so the code above creates a custom txt element to the node “search-gen-res”. The method waitForAjax method will return one the custom element is no longer present. If the element did not get removed from the page during the AJAX request then an exception is thrown

Summary

This arcticle touches on some of the more advanced features of webdriver when using feature rich webpages and explains how to avoid staleElementExceptions

Website Testing 101 – Webdriver basic usage tutorial

In this day and age, websites are complex and are changing all the time. A software tester cannot simply perform manual regression testing on a new piece of functionality without having some reliance on automated tests. There are a number of tools out there each with their own benefits but this article will be focusing on the one which I’ve had most experience: Webdriver. The aim of this article is to get you up and running quickly with using this tool.

So what is Webdriver?

Webdriver allows you to simulate actions performed by a user and then verifying the state of the page after actions have been performed. This can be done using a virtual browser (also called a headless browser) or by physically opening a browser on the user’s desktop to perform the actions a typical user would (e.g., clicking on links, selecting items in a drop-down list etc). The headless browser is unable to perform any actions which require JavaScript to be executed on the page. The benefit of the headless browser is that it’s much faster than opening a physical browser and does provide a close enough environment akin to a real browser.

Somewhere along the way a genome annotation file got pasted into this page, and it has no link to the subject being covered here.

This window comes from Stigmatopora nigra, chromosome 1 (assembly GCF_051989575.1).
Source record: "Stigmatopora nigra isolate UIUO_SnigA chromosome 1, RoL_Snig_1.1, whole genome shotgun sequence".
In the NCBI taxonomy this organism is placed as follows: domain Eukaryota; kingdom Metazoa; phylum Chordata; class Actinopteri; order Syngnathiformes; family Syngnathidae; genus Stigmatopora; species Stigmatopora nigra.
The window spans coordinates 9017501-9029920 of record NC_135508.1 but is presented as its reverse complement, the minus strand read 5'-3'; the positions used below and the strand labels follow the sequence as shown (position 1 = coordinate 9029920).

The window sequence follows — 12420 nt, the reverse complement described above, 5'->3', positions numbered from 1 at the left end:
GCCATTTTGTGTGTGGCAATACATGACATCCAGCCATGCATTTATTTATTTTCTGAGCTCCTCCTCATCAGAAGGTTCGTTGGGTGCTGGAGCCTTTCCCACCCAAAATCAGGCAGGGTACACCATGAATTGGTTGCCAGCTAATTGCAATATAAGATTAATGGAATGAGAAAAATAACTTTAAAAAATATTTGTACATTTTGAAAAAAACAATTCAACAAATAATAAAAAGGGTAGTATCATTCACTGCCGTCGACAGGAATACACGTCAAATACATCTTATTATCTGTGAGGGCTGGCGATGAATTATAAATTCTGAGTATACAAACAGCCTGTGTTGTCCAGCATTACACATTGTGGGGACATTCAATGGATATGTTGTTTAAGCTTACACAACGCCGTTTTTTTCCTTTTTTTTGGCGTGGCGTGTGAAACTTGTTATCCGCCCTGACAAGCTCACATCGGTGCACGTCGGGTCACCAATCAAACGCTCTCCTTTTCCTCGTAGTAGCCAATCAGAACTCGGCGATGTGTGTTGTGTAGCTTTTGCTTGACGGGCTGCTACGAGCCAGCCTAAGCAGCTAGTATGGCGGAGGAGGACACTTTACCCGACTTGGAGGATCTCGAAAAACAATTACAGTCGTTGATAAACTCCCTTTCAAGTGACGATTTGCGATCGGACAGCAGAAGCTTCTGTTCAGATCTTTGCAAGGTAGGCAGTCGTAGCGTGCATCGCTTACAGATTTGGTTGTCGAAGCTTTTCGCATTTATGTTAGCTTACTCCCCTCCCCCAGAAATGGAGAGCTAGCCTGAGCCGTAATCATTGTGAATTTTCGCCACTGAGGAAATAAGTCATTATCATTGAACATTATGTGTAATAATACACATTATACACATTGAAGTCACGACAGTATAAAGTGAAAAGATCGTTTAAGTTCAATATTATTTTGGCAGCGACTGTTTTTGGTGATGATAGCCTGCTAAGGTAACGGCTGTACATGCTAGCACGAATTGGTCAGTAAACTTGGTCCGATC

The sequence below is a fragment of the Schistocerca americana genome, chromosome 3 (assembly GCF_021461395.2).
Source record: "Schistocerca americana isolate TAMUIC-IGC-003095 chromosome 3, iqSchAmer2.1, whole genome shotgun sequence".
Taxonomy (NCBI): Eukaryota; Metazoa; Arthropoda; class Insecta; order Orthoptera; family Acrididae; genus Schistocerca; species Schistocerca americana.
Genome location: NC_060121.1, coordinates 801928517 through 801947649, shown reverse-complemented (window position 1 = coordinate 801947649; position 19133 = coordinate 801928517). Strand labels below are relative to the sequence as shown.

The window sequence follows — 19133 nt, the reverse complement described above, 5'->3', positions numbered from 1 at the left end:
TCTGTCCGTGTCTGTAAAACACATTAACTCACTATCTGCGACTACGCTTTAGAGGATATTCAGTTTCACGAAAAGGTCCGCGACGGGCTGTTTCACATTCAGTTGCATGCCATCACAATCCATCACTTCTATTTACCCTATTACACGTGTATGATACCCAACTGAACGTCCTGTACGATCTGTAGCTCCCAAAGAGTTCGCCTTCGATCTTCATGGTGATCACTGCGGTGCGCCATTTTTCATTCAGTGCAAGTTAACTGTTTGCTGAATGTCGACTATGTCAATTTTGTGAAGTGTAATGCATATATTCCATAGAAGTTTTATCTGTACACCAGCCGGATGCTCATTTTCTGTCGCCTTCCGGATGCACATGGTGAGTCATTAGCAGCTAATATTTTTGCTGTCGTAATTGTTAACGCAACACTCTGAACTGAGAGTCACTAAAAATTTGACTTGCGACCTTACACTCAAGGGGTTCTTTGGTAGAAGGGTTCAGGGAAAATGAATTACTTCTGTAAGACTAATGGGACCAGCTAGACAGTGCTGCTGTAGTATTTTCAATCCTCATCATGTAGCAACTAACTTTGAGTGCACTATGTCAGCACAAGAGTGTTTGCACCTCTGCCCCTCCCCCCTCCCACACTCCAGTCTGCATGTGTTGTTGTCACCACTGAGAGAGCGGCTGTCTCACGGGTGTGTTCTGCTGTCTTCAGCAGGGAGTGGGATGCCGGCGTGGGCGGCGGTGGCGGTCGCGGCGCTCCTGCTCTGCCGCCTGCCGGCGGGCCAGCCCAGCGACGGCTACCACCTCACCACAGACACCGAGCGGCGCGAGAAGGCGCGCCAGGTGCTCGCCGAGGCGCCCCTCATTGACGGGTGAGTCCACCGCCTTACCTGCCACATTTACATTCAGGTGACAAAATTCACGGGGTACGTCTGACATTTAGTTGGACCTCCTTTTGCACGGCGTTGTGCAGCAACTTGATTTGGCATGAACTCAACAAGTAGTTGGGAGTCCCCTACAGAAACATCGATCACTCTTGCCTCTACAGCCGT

What do i need to use Webdriver?

you will need the following:

– Latest version of Java SDK: Java SDK  (Webdriver can be used with out languages but my preference is Java)

– An IDE: I would recommend Intellij IDEA as it’s awesome: IntelliJ IDEA

– Webdriver JAR’s: Webdriver JAR

– Latest Version Of Firefox (Other browsers can be used by I’m going to focus on Firefox for this tutorial)